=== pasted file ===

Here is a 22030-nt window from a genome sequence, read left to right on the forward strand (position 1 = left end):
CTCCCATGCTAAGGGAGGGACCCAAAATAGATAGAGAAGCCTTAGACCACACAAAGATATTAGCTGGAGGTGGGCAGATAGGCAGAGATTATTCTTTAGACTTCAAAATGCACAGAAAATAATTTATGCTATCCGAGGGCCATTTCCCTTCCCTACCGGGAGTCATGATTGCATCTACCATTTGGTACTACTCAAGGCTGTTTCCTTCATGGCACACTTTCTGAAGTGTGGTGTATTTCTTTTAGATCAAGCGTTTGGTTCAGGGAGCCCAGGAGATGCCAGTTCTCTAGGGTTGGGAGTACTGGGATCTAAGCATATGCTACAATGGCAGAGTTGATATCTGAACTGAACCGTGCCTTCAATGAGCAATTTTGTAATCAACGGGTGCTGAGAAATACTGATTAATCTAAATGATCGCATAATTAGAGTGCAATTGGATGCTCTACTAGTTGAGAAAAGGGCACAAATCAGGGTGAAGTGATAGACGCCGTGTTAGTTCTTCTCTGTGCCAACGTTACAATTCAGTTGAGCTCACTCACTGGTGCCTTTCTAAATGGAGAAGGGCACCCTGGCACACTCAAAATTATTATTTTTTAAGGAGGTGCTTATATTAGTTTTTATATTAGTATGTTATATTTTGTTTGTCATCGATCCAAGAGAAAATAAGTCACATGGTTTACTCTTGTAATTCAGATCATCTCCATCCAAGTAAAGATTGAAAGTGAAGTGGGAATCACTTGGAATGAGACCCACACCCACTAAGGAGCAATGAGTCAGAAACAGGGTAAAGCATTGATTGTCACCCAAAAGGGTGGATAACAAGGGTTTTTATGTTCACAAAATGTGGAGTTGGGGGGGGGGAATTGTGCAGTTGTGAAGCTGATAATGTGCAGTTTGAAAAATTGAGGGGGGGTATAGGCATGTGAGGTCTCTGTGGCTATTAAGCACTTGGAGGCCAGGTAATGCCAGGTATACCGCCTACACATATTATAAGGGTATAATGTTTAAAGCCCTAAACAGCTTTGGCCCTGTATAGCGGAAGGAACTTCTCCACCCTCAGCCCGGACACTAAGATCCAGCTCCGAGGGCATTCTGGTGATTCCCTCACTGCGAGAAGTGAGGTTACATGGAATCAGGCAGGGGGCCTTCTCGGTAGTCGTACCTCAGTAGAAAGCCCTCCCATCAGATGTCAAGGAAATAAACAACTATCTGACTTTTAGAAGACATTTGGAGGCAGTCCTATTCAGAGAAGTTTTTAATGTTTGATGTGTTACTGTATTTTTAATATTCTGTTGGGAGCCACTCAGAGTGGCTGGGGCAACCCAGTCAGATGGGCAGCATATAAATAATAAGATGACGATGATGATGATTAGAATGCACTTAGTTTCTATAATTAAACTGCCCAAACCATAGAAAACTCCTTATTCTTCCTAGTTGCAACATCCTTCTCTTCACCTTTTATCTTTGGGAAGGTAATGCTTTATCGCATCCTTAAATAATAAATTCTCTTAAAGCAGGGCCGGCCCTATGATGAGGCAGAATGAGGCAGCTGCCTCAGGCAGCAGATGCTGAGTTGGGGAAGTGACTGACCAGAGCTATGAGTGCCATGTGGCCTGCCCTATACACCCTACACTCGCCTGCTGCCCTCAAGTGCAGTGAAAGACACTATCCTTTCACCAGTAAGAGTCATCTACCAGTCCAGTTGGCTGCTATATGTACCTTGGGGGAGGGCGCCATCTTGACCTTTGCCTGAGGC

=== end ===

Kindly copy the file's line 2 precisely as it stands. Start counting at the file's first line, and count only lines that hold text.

CTCCCATGCTAAGGGAGGGACCCAAAATAGATAGAGAAGCCTTAGACCACACAAAGATATTAGCTGGAGGTGGGCAGATAGGCAGAGATTATTCTTTAGACTTCAAAATGCACAGAAAATAATTTATGCTATCCGAGGGCCATTTCCCTTCCCTACCGGGAGTCATGATTGCATCTACCATTTGGTACTACTCAAGGCTGTTTCCTTCATGGCACACTTTCTGAAGTGTGGTGTATTTCTTTTAGATCAAGCGTTTGGTTCAGGGAGCCCAGGAGATGCCAGTTCTCTAGGGTTGGGAGTACTGGGATCTAAGCATATGCTACAATGGCAGAGTTGATATCTGAACTGAACCGTGCCTTCAATGAGCAATTTTGTAATCAACGGGTGCTGAGAAATACTGATTAATCTAAATGATCGCATAATTAGAGTGCAATTGGATGCTCTACTAGTTGAGAAAAGGGCACAAATCAGGGTGAAGTGATAGACGCCGTGTTAGTTCTTCTCTGTGCCAACGTTACAATTCAGTTGAGCTCACTCACTGGTGCCTTTCTAAATGGAGAAGGGCACCCTGGCACACTCAAAATTATTATTTTTTAAGGAGGTGCTTATATTAGTTTTTATATTAGTATGTTATATTTTGTTTGTCATCGATCCAAGAGAAAATAAGTCACATGGTTTACTCTTGTAATTCAGATCATCTCCATCCAAGTAAAGATTGAAAGTGAAGTGGGAATCACTTGGAATGAGACCCACACCCACTAAGGAGCAATGAGTCAGAAACAGGGTAAAGCATTGATTGTCACCCAAAAGGGTGGATAACAAGGGTTTTTATGTTCACAAAATGTGGAGTTGGGGGGGGGGAATTGTGCAGTTGTGAAGCTGATAATGTGCAGTTTGAAAAATTGAGGGGGGGTATAGGCATGTGAGGTCTCTGTGGCTATTAAGCACTTGGAGGCCAGGTAATGCCAGGTATACCGCCTACACATATTATAAGGGTATAATGTTTAAAGCCCTAAACAGCTTTGGCCCTGTATAGCGGAAGGAACTTCTCCACCCTCAGCCCGGACACTAAGATCCAGCTCCGAGGGCATTCTGGTGATTCCCTCACTGCGAGAAGTGAGGTTACATGGAATCAGGCAGGGGGCCTTCTCGGTAGTCGTACCTCAGTAGAAAGCCCTCCCATCAGATGTCAAGGAAATAAACAACTATCTGACTTTTAGAAGACATTTGGAGGCAGTCCTATTCAGAGAAGTTTTTAATGTTTGATGTGTTACTGTATTTTTAATATTCTGTTGGGAGCCACTCAGAGTGGCTGGGGCAACCCAGTCAGATGGGCAGCATATAAATAATAAGATGACGATGATGATGATTAGAATGCACTTAGTTTCTATAATTAAACTGCCCAAACCATAGAAAACTCCTTATTCTTCCTAGTTGCAACATCCTTCTCTTCACCTTTTATCTTTGGGAAGGTAATGCTTTATCGCATCCTTAAATAATAAATTCTCTTAAAGCAGGGCCGGCCCTATGATGAGGCAGAATGAGGCAGCTGCCTCAGGCAGCAGATGCTGAGTTGGGGAAGTGACTGACCAGAGCTATGAGTGCCATGTGGCCTGCCCTATACACCCTACACTCGCCTGCTGCCCTCAAGTGCAGTGAAAGACACTATCCTTTCACCAGTAAGAGTCATCTACCAGTCCAGTTGGCTGCTATATGTACCTTGGGGGAGGGCGCCATCTTGACCTTTGCCTGAGGC